2. The second step was to change the FFA’s funding guidelines in accordance with the new law in order to stimulate productions of films with more cinema admissions. We support only films meant for cinemas, but different phases within their value chain. 

Problem Formulation

First, we did the quantitative analysis to identify the causes of the problems we are facing. We took a look at the releases of German films since 2006:

Accordingly, the problem to be solved was how to make films with more admissions, that is, films that at the same time have high production value, economic and audience success.

It took us two years of discussion before we reached agreements on new goals and objectives. Representatives of all industry segments were involved (scriptwriters, directors, broadcasters, studios, etc.).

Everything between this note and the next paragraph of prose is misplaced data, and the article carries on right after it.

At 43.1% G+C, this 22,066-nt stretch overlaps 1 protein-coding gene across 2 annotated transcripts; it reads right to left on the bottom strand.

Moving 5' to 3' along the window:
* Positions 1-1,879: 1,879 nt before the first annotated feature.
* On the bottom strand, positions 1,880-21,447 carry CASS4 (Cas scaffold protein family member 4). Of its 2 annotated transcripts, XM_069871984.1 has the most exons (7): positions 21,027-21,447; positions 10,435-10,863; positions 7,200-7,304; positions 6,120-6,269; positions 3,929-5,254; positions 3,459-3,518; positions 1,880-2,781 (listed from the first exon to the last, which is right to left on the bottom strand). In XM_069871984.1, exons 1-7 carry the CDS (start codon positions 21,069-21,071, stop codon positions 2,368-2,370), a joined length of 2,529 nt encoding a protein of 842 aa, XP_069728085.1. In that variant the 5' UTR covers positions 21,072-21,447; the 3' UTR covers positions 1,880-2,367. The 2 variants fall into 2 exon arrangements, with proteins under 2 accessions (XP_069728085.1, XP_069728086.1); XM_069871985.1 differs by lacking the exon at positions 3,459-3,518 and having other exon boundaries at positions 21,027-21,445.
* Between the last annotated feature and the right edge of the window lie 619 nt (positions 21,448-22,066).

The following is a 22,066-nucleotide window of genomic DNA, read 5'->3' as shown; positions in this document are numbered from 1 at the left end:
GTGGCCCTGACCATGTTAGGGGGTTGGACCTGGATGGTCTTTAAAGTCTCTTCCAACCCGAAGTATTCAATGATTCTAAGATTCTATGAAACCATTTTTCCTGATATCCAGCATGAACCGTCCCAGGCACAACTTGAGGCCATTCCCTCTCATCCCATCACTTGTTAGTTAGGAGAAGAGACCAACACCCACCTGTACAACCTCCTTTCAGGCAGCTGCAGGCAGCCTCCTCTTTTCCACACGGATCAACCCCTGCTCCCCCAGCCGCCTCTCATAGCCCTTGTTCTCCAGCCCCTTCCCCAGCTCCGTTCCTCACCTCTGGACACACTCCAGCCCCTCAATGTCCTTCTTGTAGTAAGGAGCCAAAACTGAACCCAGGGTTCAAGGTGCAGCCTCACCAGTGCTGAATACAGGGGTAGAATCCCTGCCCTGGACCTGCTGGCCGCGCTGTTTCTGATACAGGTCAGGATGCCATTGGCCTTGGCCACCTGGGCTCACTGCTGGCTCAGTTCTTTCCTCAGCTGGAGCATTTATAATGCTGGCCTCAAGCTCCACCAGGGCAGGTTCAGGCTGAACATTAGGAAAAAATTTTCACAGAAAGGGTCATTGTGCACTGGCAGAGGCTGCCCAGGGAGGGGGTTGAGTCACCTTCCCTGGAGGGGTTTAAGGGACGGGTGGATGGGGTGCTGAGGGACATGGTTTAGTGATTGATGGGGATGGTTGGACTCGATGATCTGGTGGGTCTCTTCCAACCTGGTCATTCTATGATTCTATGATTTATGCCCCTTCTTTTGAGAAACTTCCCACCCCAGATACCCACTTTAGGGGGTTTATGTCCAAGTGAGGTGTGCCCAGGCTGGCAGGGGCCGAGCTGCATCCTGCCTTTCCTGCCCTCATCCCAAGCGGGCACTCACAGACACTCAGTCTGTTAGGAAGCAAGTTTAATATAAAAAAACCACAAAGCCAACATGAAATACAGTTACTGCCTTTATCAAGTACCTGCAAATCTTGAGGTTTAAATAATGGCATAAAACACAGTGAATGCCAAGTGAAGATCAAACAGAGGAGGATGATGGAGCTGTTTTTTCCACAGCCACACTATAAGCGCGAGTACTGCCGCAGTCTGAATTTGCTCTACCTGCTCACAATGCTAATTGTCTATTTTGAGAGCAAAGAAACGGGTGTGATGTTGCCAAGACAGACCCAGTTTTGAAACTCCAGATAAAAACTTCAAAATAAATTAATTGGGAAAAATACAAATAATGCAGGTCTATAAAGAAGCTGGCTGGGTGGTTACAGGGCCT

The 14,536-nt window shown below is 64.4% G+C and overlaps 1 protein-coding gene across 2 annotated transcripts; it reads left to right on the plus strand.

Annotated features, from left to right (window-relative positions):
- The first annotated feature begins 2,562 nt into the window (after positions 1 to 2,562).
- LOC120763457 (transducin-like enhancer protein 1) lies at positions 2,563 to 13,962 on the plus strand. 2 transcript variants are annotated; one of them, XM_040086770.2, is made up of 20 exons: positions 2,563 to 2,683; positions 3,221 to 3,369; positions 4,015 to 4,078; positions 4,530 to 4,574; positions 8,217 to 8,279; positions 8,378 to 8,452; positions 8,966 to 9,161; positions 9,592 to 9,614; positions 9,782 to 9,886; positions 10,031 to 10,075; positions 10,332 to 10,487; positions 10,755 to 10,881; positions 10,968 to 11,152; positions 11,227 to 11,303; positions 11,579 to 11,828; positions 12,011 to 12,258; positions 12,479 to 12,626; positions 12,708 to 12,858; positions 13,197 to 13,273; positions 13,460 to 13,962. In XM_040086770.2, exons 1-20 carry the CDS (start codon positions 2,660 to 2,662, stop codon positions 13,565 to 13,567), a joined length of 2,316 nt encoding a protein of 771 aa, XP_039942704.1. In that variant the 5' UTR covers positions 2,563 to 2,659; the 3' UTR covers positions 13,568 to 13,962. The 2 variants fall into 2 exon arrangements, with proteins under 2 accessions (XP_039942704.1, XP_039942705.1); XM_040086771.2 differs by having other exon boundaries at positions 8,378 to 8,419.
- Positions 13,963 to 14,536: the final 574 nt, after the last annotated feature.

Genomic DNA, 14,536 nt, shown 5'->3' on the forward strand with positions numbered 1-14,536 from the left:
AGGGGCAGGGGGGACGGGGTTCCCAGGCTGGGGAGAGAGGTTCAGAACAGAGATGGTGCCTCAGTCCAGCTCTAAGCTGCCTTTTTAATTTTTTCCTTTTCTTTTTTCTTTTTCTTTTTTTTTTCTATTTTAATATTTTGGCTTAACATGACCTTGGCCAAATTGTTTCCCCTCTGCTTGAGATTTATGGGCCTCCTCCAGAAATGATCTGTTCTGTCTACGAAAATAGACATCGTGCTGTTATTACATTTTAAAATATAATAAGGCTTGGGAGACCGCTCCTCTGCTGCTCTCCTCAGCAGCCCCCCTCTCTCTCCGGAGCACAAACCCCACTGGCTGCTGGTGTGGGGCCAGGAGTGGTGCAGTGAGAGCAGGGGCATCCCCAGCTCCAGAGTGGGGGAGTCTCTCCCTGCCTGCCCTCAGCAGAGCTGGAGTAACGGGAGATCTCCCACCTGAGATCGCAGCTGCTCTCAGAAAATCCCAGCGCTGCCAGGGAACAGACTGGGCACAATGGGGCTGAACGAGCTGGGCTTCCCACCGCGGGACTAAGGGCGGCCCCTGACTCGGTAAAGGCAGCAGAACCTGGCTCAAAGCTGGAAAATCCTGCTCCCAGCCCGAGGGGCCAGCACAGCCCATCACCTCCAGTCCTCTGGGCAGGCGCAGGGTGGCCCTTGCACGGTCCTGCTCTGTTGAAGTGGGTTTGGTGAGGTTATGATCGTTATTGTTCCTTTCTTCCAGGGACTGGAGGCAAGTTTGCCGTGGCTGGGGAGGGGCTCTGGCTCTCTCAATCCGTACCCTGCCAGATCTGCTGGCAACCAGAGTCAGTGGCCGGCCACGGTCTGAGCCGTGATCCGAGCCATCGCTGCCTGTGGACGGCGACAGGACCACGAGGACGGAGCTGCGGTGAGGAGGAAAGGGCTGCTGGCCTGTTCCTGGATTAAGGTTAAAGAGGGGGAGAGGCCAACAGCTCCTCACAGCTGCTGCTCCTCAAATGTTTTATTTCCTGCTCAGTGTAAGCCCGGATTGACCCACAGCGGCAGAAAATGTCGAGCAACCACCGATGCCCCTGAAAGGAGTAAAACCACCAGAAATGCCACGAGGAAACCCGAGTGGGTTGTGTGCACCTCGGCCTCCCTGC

Implementation

Old Law New Law (since January 1 2017)
Bigger selection committees (13 permanent members) Smaller selection committees (7 members out of the pool of 42 people)
No minimum funding quota Minimum funding quota
No educating selection committee of FFA’s goals and objectives Educating selection committee of FFA’s goals and objectives
“Broad funding” “Excellence Funding” – give more money to fewer projects everybody will benefit from
Committee members overloaded with work Decrease committee members’ workload
Create clearer and more predictable funding profile
100 projects per meeting Much less projects per meeting to secure a better workflow
More money for project development (up to 100,000 Euro per project)
Expected Outcomes

Challenges

Questions from the audience

Aren’t you afraid that establishing the minimum budget would trigger the inflation of budgets?